Ringing Busy: Managing Commercial Telecommunications in a Public Safety World

Policing organizations continue to be early adopters of a range of communications technologies and services.

These examples, and there are many others, show there can be big differences between how commercial networks and public safety networks are designed and perform. It's essential for those within public safety agencies to understand the differences between the two, so that these organizations can mitigate the potential impact of such risks on their officers in the field.

Understanding the threats and risks
If an agency is either currently using a new commercially based wireless communication service or device or planning on incorporating one into its critical business, there are at least two important things a manager can do to help make its use safer for field staff.

  • Have a threat-risk assessment performed. Find qualified independent consultants who can work with the department's telecommunications provider to understand and report back on the potential technical, operational and business risks associated with depending upon a specific commercial communications tool or service. Once armed with this information, the agency can carefully develop standard operating procedures to deal with the possible impact of a shortcoming on the network. Ideally, this should be performed before making the decision to rely on the service.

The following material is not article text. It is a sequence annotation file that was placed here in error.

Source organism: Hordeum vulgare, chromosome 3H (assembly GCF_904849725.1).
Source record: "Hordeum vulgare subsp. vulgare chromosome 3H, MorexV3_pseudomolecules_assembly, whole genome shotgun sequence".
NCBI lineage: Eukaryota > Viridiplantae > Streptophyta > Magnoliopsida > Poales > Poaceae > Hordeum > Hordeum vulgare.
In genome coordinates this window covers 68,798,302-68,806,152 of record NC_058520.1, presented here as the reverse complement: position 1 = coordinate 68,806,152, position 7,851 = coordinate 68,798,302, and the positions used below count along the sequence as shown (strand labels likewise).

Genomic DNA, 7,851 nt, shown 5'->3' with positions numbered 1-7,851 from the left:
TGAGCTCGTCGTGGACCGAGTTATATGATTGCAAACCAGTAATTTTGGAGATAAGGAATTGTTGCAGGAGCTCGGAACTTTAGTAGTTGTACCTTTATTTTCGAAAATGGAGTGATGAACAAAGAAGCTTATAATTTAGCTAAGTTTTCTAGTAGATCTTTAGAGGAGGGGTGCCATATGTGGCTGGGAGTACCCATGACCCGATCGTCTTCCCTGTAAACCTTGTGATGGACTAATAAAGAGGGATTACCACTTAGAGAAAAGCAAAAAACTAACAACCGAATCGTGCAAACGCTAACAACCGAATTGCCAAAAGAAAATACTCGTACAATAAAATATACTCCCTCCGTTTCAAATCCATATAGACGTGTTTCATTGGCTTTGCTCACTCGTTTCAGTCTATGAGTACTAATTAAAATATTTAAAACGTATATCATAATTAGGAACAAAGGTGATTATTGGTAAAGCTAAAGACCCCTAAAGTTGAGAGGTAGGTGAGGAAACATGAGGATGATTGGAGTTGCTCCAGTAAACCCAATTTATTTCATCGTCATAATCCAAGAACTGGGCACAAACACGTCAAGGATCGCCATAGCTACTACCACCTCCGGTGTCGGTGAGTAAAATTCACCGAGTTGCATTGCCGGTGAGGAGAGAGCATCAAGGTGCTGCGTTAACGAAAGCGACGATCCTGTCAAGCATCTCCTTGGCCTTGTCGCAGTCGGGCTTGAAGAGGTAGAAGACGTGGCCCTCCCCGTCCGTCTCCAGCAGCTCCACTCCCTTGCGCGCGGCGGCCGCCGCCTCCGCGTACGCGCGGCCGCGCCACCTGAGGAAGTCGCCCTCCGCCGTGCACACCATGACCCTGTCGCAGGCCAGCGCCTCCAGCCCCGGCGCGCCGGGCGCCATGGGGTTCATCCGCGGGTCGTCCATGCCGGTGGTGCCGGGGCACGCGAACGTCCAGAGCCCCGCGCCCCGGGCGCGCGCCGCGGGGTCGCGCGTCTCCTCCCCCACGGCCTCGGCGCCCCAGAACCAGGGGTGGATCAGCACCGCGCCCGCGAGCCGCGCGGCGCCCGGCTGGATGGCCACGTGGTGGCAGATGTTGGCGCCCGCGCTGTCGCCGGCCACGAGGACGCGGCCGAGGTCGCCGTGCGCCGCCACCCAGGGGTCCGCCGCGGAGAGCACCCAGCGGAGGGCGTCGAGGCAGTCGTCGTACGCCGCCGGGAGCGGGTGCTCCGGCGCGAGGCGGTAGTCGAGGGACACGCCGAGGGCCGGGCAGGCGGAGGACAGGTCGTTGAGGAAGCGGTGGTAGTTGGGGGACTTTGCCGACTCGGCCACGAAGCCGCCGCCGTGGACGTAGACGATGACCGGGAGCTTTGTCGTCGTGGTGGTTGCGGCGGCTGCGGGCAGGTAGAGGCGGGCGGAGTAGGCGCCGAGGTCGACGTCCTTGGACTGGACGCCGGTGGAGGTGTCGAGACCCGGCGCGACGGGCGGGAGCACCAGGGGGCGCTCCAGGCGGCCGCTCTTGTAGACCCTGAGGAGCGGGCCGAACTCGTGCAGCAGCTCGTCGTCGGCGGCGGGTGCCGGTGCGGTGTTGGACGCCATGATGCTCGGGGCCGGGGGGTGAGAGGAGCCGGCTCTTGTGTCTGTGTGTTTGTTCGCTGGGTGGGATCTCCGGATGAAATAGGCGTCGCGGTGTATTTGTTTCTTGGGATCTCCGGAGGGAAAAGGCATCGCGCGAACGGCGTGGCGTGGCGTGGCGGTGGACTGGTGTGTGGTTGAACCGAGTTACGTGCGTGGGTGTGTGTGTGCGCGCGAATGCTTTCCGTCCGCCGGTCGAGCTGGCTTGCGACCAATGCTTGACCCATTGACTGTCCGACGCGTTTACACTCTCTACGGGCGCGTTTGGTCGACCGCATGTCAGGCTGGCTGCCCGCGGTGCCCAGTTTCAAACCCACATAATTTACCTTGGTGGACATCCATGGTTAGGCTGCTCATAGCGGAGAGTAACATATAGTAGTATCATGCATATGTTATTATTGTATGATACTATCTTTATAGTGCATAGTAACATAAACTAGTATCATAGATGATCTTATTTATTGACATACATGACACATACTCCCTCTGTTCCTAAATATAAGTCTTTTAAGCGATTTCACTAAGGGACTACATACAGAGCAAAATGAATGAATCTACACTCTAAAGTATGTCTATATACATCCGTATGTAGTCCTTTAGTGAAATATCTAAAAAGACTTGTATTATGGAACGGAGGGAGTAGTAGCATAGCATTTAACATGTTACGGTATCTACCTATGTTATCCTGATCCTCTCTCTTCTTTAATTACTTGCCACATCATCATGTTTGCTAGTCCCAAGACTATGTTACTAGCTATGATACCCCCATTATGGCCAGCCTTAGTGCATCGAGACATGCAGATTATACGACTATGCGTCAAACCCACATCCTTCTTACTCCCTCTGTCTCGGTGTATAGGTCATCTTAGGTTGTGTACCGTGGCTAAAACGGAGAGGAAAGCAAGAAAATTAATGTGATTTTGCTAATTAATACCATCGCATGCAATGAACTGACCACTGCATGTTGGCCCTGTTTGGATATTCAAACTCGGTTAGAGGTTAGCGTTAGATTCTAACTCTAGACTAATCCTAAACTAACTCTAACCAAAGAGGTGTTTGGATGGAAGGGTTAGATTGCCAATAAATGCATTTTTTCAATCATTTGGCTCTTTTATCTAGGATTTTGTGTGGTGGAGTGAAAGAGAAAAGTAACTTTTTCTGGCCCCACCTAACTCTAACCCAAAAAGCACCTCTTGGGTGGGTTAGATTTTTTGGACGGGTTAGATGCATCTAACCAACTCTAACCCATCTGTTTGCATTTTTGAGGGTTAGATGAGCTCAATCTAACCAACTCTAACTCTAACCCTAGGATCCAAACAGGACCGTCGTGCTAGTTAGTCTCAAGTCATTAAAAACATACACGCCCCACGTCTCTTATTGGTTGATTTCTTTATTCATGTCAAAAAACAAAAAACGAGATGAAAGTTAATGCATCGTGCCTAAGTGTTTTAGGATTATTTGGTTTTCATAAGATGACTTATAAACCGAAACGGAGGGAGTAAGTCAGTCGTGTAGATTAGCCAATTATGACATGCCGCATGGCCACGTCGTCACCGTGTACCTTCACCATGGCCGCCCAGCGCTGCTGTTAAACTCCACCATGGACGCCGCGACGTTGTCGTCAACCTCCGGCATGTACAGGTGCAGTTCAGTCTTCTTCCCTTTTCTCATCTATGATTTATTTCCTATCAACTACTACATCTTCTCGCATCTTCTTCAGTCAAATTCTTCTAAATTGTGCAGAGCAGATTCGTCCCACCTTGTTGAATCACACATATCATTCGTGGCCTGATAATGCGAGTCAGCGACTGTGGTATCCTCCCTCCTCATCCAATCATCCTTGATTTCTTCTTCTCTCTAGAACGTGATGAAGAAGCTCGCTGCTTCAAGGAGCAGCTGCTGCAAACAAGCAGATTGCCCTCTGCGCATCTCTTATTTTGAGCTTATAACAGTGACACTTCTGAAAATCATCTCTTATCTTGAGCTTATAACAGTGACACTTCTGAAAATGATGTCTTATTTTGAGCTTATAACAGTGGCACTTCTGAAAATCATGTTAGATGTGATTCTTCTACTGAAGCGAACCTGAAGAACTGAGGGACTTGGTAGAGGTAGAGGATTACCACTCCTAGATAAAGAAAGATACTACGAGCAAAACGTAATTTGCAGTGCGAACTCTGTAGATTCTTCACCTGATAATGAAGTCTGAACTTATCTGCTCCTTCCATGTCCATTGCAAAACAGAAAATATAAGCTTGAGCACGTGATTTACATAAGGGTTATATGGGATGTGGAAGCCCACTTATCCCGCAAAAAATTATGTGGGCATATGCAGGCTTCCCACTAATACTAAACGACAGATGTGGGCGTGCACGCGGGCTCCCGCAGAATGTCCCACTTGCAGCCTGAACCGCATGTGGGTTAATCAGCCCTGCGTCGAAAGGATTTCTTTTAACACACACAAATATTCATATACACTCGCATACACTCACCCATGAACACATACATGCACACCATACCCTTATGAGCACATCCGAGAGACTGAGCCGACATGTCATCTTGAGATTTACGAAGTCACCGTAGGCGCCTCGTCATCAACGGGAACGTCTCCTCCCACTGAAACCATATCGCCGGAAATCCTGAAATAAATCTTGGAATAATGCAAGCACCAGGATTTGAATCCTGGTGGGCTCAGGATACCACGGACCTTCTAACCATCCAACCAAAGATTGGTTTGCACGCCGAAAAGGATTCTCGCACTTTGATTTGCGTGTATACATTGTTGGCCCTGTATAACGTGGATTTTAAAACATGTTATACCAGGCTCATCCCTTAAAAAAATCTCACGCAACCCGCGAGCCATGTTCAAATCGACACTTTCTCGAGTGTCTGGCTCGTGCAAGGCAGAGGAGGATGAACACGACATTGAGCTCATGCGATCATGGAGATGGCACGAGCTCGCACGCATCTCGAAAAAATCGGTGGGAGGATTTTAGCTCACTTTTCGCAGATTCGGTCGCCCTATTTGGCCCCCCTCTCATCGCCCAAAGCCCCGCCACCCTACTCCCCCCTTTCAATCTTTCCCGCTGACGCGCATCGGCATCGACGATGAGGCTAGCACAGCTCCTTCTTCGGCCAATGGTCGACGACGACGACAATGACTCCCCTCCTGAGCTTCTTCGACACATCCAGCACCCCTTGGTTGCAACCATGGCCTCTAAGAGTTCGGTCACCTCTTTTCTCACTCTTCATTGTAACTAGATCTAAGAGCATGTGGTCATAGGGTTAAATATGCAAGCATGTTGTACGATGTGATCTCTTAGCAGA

• Ask the provider to detail its business continuity/business resumption plans with respect to the network the department's commercial service may rely on. Any responsible network provider has a detailed plan for how it will restore its communications service if it is interrupted for any reason.

Emerging commercial networking technologies and devices can be a boon to policing and other first response services. Much of policing now — from our friend with his Blackberry, late at night, a vehicle stopped on the side of the road, to the detective working a major crime — is about the management and communication of information. Because there's such a massive worldwide market for new and innovative wireless applications, the choices for the public and public safety will only grow richer over time — which is a good thing for everyone. But as choice grows, so does responsibility. That means the responsibility to seek all the information available, and then plan accordingly. If it was you making that walk from the cruiser, you'd want nothing less.

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